Atlanta Braves made the first big move of the MLB offseason, landing former San Francisco Giants closer Will Smith on a three-year, $39 million deal. There is a $13 million club option attached for the 2023 campaign.
As reported by Ken Rosenthal, Will Smith’s agent, Jeff Berry of CAA, used the qualifying offer as leverage over interested teams, aiming to avoid a stand-off like Craig Kimbrel suffered last winter. Berry insisted that Smith would accept the one-year qualifying offer from San Francisco if he didn’t have a deal sorted by the time the offer expired. Atlanta, desperate to add to their bullpen, moved quickly to get their guy.
Smith was named in the All-Star team for the first time in his career in 2019. The Giants resisted the urge to trade him, instead pushing for a wildcard berth in Bruce Bochy‘s final season. The alternative was this scenario, which sees the Giants receive a draft pick after Competitive Balance Round B.
A Georgia native, Smith gets to return home and receives the long-term security that is so rare in Major League Baseball. The Braves land one of the best relievers in the sport to join fellow former Giant Mark Melancon and Luke Jackson at the back of their bullpen. The Melancon move, although the results were mixed, was another example of Atlanta using their payroll flexibility to address a need. Josh Donaldson‘s one-year contract last offseason was much the same.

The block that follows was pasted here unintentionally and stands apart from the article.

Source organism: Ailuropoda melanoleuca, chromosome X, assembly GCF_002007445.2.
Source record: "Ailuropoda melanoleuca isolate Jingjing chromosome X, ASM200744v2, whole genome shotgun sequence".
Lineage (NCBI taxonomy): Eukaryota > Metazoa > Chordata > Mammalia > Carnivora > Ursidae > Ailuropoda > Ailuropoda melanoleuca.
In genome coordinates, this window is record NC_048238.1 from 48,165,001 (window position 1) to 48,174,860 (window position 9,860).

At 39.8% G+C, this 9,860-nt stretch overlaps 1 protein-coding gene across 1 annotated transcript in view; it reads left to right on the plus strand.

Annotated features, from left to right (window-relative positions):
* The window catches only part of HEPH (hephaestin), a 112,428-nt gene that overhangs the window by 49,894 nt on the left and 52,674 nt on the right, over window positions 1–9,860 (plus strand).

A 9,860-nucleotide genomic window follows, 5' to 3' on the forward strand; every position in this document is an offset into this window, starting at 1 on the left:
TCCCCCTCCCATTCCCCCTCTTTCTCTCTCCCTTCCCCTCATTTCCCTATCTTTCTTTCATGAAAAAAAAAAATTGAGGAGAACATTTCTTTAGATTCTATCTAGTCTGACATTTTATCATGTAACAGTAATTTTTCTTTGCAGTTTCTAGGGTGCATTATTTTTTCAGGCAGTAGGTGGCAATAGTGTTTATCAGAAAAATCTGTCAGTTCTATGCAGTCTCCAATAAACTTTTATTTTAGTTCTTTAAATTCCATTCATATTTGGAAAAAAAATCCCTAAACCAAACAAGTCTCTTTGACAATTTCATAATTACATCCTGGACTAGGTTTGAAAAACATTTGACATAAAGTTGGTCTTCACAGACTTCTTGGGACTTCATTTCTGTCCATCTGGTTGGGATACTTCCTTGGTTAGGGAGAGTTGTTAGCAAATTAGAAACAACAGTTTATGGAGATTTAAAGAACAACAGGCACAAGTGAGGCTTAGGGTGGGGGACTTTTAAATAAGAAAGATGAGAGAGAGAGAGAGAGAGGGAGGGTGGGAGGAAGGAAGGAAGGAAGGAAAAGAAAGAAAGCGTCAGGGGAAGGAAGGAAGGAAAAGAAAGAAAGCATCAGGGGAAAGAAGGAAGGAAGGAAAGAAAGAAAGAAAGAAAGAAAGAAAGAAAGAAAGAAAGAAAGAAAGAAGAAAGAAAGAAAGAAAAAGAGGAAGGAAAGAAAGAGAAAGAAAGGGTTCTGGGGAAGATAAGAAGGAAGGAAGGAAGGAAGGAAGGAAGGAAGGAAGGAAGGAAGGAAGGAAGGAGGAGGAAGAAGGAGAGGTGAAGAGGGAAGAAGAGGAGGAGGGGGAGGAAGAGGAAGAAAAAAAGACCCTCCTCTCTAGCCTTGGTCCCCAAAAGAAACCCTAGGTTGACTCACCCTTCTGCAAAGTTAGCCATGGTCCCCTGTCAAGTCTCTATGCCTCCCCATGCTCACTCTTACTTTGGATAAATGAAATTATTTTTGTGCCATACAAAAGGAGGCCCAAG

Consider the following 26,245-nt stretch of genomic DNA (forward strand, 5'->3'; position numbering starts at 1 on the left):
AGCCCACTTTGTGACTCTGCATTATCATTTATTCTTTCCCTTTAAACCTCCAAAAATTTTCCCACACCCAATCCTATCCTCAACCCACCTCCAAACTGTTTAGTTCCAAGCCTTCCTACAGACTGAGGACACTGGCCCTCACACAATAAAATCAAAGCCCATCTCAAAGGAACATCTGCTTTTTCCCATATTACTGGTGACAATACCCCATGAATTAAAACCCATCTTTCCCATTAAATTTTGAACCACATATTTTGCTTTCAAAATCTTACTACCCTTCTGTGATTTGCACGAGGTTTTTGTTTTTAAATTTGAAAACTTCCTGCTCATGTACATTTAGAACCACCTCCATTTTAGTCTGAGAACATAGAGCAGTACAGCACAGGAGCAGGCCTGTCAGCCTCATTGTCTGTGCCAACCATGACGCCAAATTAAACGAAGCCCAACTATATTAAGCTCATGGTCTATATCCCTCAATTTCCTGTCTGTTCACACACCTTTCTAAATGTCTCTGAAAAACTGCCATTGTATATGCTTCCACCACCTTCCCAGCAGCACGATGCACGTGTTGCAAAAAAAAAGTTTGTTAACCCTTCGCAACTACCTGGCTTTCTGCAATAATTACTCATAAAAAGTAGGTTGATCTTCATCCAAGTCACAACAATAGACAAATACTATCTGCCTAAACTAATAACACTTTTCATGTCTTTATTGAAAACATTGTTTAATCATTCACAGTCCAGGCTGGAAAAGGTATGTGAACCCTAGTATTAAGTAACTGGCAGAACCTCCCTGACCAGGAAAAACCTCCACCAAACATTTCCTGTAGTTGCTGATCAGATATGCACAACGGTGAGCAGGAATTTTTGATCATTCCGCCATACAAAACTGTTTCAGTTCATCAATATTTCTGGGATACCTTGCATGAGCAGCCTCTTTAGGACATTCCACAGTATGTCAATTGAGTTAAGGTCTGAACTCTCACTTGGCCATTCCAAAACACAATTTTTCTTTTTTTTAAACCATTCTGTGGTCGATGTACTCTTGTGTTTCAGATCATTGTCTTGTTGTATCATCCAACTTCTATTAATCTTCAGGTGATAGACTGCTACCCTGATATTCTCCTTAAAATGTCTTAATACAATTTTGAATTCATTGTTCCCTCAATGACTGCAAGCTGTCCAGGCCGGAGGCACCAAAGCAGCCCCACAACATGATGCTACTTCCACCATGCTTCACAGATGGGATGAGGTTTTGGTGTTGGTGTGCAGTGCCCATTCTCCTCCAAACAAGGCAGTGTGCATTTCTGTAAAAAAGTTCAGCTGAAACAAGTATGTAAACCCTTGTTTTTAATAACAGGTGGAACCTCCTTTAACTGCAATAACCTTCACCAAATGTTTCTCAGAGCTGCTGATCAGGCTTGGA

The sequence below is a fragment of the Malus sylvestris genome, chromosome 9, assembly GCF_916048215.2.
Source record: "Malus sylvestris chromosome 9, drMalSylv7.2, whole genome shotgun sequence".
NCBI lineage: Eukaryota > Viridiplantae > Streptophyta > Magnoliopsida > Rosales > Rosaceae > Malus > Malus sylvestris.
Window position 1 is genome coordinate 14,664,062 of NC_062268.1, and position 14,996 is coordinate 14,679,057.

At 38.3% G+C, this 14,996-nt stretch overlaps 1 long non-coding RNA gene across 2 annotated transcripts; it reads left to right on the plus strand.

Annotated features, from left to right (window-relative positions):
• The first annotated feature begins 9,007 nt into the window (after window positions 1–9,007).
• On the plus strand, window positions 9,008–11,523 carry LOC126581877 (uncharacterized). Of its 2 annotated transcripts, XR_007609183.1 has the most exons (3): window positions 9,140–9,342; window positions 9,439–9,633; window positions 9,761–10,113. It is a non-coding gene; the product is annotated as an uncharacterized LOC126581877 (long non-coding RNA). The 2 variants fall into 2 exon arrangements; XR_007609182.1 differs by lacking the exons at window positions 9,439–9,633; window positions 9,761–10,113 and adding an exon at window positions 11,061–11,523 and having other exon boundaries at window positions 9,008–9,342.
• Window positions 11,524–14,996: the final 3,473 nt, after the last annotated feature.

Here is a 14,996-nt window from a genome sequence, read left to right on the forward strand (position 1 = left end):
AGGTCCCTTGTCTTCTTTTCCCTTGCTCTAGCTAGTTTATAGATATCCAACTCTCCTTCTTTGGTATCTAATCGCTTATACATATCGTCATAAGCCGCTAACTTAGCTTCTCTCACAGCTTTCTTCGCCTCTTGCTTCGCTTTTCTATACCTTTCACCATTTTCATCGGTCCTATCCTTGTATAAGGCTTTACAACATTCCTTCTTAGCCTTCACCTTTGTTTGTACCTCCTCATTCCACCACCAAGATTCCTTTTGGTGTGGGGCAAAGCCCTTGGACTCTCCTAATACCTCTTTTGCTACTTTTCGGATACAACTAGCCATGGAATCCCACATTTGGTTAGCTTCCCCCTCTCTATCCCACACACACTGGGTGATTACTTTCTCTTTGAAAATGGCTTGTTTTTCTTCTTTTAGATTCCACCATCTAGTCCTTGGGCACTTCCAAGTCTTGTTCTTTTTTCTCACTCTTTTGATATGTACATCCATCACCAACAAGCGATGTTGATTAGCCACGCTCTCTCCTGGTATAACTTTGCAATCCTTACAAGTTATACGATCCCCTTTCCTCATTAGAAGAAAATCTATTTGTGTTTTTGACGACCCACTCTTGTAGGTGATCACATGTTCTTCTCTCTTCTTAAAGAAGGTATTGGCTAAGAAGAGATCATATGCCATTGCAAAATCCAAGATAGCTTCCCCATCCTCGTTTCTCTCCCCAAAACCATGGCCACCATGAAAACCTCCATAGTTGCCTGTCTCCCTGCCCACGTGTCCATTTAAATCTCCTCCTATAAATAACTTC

Riding an unhittable slider, Smith was outright elite in 2019. The lefty ranked in the 91st percentile in expected weighted on-base average and only Kirby Yates, Aroldis Chapman and Roberto Osuna finished the year with more saves.
Considering some contracts handed out to relievers in recent years (the Melancon one, ironically, being a clear example), Smith looks a bargain at three years and $39 million. Giving the Braves a left-hander at the back of ‘pen, he’s a huge upgrade on anything they’ve had and should make Brian Snitker‘s life a lot easier.
It would have been easy to call Berry’s bluff. Maybe Smith spends another year in north California. Maybe the Braves are forced to trade for a reliever or settle for an inferior arm in free agency.
These deals are why teams want financial flexibility. This was a great way for Atlanta to use their spare budget, and get ahead of the market.